his is Water is a web-series exploring the human connection to water and land in far west NSW. The Darling River is the third longest river in Australia and supplies the Menindee Lake system, an ancient chain of lakes which has provided habitat for animals, birds, fish and people for tens of thousands of years. The Darling river connects the top tributaries of the Murray-Darling Basin, from Queensland through NSW, all the way to the mighty Murray river which continues the flow of water into Victoria and eventually out to sea in South Australia.
The Darling carries water across a vast tract of inland Australia, supplying towns with drinking water and irrigators with an income. The Darling river has been under threat from drought, a rapidly changing climate and the over-extraction of water resources.
The story of water in Australia is a critical window into the condition of our society: culturally, ecologically and politically. Our past behaviours and mismanagement have created deep suffering for communities along the river. The future vitality of all Australian communities will be largely informed by how we choose to relate to the great necessity that is water.
In this series we explore the vitality, history and energy of the people in the far west who are still connected to this endangered ecosystem. This film project aims to glean some clues about our past and our collective future by investigating the humanity that continues to thrive in this ancient place.
Epsiode 5: Save Our Lakes
Back to The Baaka
In March 2020 the town of Wilcannia experienced the first flow of water down the Darling-Baaka river in over three years. In this episode, community leader Brendon Adams discusses the connection between the land and its waterways and the health of the people in far western NSW.
The people of Wilcannia demonstrate how the cultural practices of the Barkindji are under threat from a collapsing ecology and the mismanagement of the river. In the weeks following the return of the river, town residents demonstrate the connection and the life that the entity of the Baaka gives to the community.
The Cod and The Economy
In January 2019 the town of Menindee found itself at the centre of an unfolding ecological disaster. Residents woke to hundreds of thousands of oxygen starved fish floating lifelessly on the surface of their Darling-Baaka River.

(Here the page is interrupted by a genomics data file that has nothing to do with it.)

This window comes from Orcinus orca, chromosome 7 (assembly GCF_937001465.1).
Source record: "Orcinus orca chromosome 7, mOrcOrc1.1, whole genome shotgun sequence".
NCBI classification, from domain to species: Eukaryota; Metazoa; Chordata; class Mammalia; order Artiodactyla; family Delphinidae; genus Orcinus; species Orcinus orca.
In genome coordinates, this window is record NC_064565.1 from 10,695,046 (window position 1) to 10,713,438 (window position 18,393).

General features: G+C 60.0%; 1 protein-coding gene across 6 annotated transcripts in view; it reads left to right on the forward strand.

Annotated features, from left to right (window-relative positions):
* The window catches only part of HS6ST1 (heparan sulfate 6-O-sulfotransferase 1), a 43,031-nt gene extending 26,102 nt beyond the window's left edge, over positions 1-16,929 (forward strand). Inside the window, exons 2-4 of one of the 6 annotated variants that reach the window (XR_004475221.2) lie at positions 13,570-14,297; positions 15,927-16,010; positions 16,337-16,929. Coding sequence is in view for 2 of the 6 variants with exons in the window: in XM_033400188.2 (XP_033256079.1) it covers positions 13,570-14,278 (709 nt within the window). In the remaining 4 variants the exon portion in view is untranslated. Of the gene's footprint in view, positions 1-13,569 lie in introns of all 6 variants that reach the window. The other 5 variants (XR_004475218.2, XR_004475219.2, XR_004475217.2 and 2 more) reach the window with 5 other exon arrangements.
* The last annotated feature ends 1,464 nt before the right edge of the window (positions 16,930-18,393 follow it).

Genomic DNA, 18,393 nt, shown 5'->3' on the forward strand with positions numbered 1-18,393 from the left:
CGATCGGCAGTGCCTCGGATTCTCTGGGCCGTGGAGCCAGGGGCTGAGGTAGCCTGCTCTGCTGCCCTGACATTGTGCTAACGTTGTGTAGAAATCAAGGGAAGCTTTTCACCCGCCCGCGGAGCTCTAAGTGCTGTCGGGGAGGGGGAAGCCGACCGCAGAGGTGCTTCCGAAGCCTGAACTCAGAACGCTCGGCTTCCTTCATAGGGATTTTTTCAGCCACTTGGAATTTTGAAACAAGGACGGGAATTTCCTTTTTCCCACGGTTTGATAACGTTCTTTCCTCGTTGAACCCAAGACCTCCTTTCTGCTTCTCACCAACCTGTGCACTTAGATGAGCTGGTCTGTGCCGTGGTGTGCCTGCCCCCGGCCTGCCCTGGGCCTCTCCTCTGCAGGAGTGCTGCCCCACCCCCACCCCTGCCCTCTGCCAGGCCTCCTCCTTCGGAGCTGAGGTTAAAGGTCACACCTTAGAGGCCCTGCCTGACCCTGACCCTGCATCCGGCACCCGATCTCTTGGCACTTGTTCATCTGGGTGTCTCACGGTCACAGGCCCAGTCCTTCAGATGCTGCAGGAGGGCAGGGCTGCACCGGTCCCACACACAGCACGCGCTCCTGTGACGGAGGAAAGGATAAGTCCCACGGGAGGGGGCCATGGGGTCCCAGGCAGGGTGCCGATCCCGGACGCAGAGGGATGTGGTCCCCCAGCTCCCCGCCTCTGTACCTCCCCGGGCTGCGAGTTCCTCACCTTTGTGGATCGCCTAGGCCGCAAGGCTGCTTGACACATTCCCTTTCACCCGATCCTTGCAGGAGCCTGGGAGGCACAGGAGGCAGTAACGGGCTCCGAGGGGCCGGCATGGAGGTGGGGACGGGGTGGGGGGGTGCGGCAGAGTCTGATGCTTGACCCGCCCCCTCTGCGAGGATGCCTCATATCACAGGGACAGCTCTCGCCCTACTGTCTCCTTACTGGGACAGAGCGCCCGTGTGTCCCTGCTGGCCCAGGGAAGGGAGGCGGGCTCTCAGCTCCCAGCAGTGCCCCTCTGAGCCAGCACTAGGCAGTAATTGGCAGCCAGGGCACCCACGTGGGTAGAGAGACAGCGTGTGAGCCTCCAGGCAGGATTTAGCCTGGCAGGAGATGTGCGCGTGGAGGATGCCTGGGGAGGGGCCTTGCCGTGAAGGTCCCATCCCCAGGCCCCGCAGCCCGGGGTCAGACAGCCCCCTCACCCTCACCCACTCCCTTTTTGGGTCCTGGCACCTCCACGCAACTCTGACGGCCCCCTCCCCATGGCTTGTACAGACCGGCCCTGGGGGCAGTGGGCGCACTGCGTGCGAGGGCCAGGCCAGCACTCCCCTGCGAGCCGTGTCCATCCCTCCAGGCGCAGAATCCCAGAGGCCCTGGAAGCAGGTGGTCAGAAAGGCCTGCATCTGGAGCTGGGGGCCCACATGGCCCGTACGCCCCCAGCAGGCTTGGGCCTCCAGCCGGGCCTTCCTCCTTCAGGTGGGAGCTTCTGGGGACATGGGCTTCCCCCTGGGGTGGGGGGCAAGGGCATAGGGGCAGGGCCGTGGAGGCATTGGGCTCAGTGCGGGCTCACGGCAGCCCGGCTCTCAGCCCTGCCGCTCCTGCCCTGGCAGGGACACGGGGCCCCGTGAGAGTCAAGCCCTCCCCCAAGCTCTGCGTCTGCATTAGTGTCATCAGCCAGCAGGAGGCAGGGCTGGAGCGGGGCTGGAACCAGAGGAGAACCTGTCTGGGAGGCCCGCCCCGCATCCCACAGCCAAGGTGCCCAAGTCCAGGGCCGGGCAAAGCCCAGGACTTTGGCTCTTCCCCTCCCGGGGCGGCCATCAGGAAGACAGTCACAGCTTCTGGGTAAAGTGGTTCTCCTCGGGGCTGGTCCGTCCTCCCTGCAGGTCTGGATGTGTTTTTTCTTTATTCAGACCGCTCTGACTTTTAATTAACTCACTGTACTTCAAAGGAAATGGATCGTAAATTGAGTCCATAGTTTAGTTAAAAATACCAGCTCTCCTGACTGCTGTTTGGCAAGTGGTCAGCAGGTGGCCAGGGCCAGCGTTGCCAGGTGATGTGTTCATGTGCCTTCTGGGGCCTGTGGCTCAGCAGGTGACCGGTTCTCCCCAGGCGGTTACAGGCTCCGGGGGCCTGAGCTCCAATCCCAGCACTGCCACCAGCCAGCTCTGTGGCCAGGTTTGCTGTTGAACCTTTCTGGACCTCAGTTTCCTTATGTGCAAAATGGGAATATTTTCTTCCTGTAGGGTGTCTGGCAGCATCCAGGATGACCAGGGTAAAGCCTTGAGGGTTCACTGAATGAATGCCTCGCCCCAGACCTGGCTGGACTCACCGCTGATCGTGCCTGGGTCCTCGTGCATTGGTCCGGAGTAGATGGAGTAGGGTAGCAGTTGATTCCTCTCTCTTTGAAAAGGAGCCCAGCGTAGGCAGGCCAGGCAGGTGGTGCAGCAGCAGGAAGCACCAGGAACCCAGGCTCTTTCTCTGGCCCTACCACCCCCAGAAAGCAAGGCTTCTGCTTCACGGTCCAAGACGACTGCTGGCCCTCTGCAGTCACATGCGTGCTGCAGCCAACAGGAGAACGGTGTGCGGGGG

This episode follows a group of fish rescue volunteers, who under the instruction of NSW Department of Primary Industries relocated native fish including Murray Cod from isolated refuge pools to a healthier part of the river. Dr Paul Sinclair discusses the valuable role Murray Cod has historically played in generating human connections to the river and land. Dr Sinclair outlines how out financial systems preference large irrigation projects at the expense of the people, communities and creatures that rely on a healthy river system. As an indicator species the Murray Cod are key to understanding the health of the river, and can offer insights into how misguided value systems have critically endangered river ecologies. 'The Cod and the Economy' explores the lives of the people on the Darling-Baaka river who are compelled to action by the mass suffering of these ancient fish.
Revolt on the River
On the 25th of February 2020, Prime Minister Scott Morrison was contacted by members of the Darling-Baaka community and asked to respond to the crisis in the lower Darling River.
A letter was authored by Elder Dr Beryl Philp-Carmichael, Menindee Resident Barry Stone and River Campaigner Ian Sutton, recognising that corporate ownership of water is damaging the livelihoods of those on the Darling-Baaka River and that First Nations water rights are being ignored. Compelled by the lack of response, Wilcannia Township and concerned citizens blockaded the town bridge, demanding water trading cease. In this episode we follow the events of the blockade and the continual dispossession of Aboriginal people from their land and waterways. Dr Emma Carmody, water law expert from the Environmental Defenders Office, explains the necessity of Aboriginal water rights to the future survival of the Murray-Darling Basin. We also feature Elders, Dr Beryl Philp-Carmichael from Menindee, David Clark and Muriel Riley from Wilcannia, Bradley Hardy from Brewarrina and Carolyn Kirk from Gundabooka Mountain, as well as host of other characters compelled to action by ecological collapse. Episode 3: Revolt On The River investigates the absence of First Nation’s water rights, the importance of Aboriginal water management and the consequences of water trading on the Darling-Baaka community.
A Pulse in the System
In March 2020 the first flows in three years came down the Darling-Baaka and filled lakes Wetherell and Pamamaroo of the Menindee Lake System, creating much needed habitat for native fish.
In this episode we talk to Fisheries Manager Iain Ellis about the significance of the Darling-Baaka and the Menindee Lakes for the survival of Murray Cod, Golden Perch and other unique Australian fish species that suffered huge losses during the fish kills in early 2019. We explore the incremental damage done to native fish habitat in 230 years of land and water modification in the Murray-Darling Basin and how human interference has created a challenging environment for these ancient fish. Episode 4: A Pulse In The System also considers some of the strategies for repairing the health of our inland rivers and how a human controlled system might better accommodate these extraordinary creatures.